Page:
So, by this *not* being about Omar and by having received zero consequences for her bad behavior, Omar and the Democratic party have just learned, with their leader’s blessing, that anti-Semitism is now even more o.k. within the party. The slow normalization of it, if you will. Ridiculous resolution notwithstanding. And because Pelosi acted like a defensive mother protecting clueless little Omar by saying she didn’t believe the child understood the full weight of her words, it makes sense that Pelosi declined altogether to include any actual real consequences in the resolution. Additionally, because the adult caved at the very time discipline and correction were called for, the child learned that she was able to get away with bad behavior. This is called bad parenting. I no longer believe Nancy Pelosi is as strong of a leader as she would like us to believe. We’ve seen behind the screen.

I also wanted to point out this interesting contrast:

The resolution posted Thursday indirectly repudiates Omar’s comments, saying that “accusations of dual loyalty generally have an insidious and pernicious history” and noting that such an accusation “constitutes anti-Semitism because it suggests that Jewish citizens cannot be patriotic Americans and trusted neighbors.”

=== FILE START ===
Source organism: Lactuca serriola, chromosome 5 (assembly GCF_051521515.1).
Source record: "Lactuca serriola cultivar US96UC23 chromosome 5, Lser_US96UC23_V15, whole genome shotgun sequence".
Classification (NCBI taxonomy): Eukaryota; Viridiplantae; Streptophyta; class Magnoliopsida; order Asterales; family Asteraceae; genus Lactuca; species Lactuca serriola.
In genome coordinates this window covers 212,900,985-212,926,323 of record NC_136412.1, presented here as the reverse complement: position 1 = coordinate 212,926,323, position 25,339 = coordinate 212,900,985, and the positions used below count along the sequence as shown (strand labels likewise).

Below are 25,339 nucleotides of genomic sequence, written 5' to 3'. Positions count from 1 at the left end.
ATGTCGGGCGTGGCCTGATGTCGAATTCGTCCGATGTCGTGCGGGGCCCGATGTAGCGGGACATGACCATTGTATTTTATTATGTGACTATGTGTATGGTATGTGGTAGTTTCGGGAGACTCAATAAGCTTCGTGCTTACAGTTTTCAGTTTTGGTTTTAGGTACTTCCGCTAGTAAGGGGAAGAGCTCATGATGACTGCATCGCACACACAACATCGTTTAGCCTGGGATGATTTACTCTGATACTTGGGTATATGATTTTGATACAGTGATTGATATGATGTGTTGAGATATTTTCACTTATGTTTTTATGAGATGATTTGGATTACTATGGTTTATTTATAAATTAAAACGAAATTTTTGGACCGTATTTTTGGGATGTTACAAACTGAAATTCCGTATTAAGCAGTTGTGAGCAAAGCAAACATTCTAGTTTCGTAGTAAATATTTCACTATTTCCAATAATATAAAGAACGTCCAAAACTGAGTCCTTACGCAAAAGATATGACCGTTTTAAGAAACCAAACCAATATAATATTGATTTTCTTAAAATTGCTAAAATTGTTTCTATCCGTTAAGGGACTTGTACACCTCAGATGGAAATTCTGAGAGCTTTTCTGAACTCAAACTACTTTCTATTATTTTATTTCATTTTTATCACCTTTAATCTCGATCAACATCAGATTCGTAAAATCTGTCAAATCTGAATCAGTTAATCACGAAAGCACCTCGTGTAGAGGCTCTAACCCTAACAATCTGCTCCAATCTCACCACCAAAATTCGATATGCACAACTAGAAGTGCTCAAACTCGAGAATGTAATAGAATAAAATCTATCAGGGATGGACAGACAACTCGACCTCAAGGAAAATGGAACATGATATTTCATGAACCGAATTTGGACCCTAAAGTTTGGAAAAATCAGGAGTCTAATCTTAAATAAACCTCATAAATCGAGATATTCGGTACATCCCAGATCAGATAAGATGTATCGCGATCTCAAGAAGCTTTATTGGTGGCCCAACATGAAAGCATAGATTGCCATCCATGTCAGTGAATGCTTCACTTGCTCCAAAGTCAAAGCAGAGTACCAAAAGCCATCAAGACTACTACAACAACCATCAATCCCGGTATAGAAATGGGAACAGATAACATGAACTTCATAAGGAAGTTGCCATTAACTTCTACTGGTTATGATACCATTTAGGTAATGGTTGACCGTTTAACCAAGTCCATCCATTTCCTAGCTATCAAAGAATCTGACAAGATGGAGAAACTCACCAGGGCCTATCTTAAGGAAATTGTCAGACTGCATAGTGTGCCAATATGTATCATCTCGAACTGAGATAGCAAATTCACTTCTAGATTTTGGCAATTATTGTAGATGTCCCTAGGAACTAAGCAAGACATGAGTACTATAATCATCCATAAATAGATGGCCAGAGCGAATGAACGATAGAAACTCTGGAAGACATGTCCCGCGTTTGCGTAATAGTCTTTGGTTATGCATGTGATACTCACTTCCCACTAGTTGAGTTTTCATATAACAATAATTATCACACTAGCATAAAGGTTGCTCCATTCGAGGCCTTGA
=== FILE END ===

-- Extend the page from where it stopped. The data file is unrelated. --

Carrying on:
But it also includes language condemning anti-Muslim bigotry “as hateful expressions of intolerance that are contrary to the values and aspirations of the United States,” and condemns incidents of mosque bombings and planned domestic terrorist attacks targeting Muslim communities.

In response to the resolution’s passage, Omar gave herself a standing “O” for her stance against Islamaphobia and for having courageously started the ever important conversation about hate in America. Apparently the conversation has never been had, and all it took for it to begin was a bit of bigotry provided by a sitting Democratic representative: